Friday, October 29, 2010

Business Idea #4: Ungluing eBooks

It's been a while since I blogged a business idea for Gluejar. There have been at least three reasons for this hiatus.
  1. Blogging has been fun. Every article generates a bunch of ideas for me to pursue and I just love exploring new ideas and learning about new things. Not to mention the dialogue with readers which has been very stimulating. I've learned a lot.
  2. Since January, I've been working with architects and contractors on an extensive home renovation, which takes up a lot of time and mind share. This work is almost done, so it's time to think about new projects.
  3. Previous ideas smoldered and the heat dissipated. Same with a few other opportunities I looked at.
On the other hand, my recent series of articles on acquiring ebooks into the commons has led me to seriously consider making this into a business. The more I consider the possibilities and the details, the more convinced I become that the job is both viable and important. It's been over 2 months, and the hallucination has not worn off.

For your reference, here are the relevant articles:
The business model for this venture is simple- build, run and promote an ebook bounty market, and charge 5%-ish of closed transactions. The hard part is winning over mass markets of consumers, both individual and institutional. The first step, perhaps the hardest step, is explaining and advocating the concept to people who are only just getting a feel for what ebooks are. "Stealth" is just not going to get that done, so I've decided to be as open as possible about what I'm doing.

So here's a first draft of a home-page pitch/explanation. Let me know what you think.
Unglue Your eBooks!
Have you noticed that your eBooks are stuck inside your proprietary reading device?
Have you noticed that the printed books on your shelves are stuck there, instead of being available on your nifty reading thing?
Have you noticed how hard it is to lend an ebook to someone or to give it to your friends?
Have you noticed that you can't get the ebooks you want through your library?
The problem is glue. Not the kind of glue that binds paper together, but the legal kind that sticks intellectual property to its owners and licensees. Authors need a paycheck so they can devote time and effort to writing books; publishers need income so they can refine those books and make them beautiful. Their problem these days is that the book publishing industry is stuck on an old model of selling individual copies.
Gluejar offers a new way for people who love books to support the people who create books without putting all sorts of licensing glue and restrictions glue on the digital copies. We bring large numbers of book lovers together to financially support the ungluing of the books that they love.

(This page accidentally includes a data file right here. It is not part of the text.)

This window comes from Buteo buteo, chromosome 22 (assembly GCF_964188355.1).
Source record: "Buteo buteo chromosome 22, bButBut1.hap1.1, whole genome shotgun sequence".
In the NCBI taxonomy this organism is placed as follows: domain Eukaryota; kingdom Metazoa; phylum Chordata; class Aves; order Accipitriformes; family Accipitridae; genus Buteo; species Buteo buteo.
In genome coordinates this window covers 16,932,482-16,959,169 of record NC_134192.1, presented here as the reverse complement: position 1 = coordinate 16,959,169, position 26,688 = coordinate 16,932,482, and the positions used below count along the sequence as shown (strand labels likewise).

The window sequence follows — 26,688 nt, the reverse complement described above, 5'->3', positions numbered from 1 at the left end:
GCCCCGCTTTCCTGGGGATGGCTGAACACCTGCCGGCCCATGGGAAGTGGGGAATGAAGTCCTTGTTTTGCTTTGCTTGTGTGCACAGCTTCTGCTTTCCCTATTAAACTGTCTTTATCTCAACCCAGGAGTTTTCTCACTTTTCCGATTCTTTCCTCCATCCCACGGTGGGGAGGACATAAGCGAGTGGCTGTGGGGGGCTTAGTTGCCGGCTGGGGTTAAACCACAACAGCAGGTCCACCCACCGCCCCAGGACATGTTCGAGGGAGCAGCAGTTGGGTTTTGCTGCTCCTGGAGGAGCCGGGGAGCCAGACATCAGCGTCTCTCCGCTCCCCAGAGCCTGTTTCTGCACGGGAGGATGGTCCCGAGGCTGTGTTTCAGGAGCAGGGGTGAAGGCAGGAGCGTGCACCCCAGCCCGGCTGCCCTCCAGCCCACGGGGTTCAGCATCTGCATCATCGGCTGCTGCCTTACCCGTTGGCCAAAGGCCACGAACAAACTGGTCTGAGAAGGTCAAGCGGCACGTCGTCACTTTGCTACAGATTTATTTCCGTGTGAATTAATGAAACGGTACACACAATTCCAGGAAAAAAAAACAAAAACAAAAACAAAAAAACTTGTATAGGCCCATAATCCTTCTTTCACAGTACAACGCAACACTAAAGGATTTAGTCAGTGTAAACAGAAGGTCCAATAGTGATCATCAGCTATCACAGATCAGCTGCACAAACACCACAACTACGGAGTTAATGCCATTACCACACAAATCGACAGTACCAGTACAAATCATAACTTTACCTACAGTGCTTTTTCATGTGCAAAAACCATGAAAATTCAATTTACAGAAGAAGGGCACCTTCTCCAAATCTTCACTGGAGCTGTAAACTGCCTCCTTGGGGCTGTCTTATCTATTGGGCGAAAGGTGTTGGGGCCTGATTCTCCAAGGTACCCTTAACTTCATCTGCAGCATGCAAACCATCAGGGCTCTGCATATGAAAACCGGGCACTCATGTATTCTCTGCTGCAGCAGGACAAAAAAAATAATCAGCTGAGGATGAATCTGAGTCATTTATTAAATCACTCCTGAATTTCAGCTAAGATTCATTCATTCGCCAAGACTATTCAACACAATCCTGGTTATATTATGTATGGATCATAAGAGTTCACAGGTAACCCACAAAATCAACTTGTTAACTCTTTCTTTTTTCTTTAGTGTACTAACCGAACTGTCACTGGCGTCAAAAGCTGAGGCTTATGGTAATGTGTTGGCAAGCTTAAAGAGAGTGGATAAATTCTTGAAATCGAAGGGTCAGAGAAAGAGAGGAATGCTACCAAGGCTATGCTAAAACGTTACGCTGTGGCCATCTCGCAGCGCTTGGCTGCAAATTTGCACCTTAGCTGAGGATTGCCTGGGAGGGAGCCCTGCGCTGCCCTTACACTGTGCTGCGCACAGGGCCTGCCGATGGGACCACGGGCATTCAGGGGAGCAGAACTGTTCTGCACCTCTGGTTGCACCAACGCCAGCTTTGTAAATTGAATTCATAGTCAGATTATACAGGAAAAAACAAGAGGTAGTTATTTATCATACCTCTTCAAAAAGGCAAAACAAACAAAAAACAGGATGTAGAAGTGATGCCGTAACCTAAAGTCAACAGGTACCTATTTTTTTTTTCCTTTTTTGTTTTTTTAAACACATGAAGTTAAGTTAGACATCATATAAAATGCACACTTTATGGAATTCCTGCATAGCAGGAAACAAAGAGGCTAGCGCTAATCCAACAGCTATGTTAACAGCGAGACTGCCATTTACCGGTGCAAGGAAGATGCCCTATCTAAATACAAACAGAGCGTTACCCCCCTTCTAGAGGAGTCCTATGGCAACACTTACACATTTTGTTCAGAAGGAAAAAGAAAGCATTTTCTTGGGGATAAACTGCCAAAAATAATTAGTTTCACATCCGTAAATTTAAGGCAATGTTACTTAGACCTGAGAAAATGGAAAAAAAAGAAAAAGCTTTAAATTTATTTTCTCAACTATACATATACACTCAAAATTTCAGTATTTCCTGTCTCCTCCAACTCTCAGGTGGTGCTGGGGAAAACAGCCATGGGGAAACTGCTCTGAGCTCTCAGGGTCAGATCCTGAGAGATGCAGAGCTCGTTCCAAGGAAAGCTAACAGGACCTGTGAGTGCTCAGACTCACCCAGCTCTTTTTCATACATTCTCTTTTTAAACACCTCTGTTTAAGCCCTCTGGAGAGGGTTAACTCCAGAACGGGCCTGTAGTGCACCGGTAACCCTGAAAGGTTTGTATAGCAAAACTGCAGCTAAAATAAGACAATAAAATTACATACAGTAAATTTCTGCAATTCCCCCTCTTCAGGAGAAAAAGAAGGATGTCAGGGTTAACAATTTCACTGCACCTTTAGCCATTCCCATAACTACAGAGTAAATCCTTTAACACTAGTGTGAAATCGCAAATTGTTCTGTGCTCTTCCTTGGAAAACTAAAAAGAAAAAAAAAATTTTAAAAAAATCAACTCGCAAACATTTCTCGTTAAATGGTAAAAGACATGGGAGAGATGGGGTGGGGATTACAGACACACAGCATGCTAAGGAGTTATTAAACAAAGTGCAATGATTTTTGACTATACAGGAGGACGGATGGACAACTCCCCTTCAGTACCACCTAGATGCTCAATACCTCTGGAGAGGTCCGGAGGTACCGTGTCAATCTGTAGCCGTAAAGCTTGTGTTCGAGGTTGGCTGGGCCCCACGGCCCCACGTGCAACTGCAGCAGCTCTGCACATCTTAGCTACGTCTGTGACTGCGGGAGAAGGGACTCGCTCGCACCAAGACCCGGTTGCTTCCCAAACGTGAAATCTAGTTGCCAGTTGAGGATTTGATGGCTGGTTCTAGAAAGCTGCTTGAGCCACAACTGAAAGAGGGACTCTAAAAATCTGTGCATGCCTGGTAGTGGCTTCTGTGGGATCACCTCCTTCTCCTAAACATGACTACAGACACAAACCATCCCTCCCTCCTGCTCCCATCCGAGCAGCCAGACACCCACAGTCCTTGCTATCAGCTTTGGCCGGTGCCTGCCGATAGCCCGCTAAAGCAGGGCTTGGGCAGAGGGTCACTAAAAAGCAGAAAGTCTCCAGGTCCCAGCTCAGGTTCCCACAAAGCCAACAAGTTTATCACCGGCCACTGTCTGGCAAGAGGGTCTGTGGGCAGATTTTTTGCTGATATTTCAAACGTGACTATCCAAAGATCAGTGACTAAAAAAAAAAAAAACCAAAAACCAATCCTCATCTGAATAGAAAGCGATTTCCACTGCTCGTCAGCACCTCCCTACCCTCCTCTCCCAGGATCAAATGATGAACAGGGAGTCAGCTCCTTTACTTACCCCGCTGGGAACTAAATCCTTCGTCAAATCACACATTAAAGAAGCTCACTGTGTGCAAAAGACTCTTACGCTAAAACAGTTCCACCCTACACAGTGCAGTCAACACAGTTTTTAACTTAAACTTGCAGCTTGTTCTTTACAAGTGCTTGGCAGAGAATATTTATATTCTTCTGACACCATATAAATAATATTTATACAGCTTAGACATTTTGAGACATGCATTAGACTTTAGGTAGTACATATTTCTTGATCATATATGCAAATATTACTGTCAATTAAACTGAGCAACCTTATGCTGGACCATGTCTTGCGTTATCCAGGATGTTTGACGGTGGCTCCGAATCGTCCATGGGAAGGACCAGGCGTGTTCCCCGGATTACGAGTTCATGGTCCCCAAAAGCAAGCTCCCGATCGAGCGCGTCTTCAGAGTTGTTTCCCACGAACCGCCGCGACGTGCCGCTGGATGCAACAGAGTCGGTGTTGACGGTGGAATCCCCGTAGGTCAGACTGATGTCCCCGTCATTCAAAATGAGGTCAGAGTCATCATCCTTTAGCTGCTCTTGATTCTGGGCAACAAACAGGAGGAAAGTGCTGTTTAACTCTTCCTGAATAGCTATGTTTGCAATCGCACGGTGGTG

Here's how it works:
  1. Decide how much you want to spend on ungluing your books. The amount is totally up to you; but how about 10% of what you normally spend on books?
  2. Visit our partner sites to decide which books you want to support; you can pledge support for any number of books! Or browse our catalog of books on offer.
  3. You can visit your Gluejar Boookshelf at any time to see the current support level for each of your books.
  4. We won't charge your credit card until supporters have pledged enough money so that rights holders agree to unglue the ebooks you want.
  5. When an ebook is unglued it will appear automatically in your favorite ebook reader account. Once that happens, you can give the ebook to all of your friends and your library can make it available to all of its patrons. 100% legal, anywhere.
  6. Many ebooks come with bonuses for supporters; you might win a dinner with the author, a signed print copy, or maybe just a simple thank you note. We'll email you with details.
As you can see, I've tied the name of the service into the pre-existing Gluejar name for now; at least it's not horrible.

If you want to suggest an alternative pitch, put it in the comments. The best suggestion will win $100 to spend on the Gluejar ebook bounty market!
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  1. The more I think about this, the more I love it but the more I wonder if the catch isn't international rights fragmentation.

    If you want to buy a book into the public domain, you probably have to talk to all of the rightsholders. And in the era of modern mass-market publishing, at least until Amazon crushes everyone to dust, those rights and fragmented and resold a dozen ways. I don't have a book contract to look at here, but I strongly suspect that when an author's publisher or agent negotiates, say, German sales rights, the contract to the German publisher requires that the underlying copyright remain intact and unencumbered.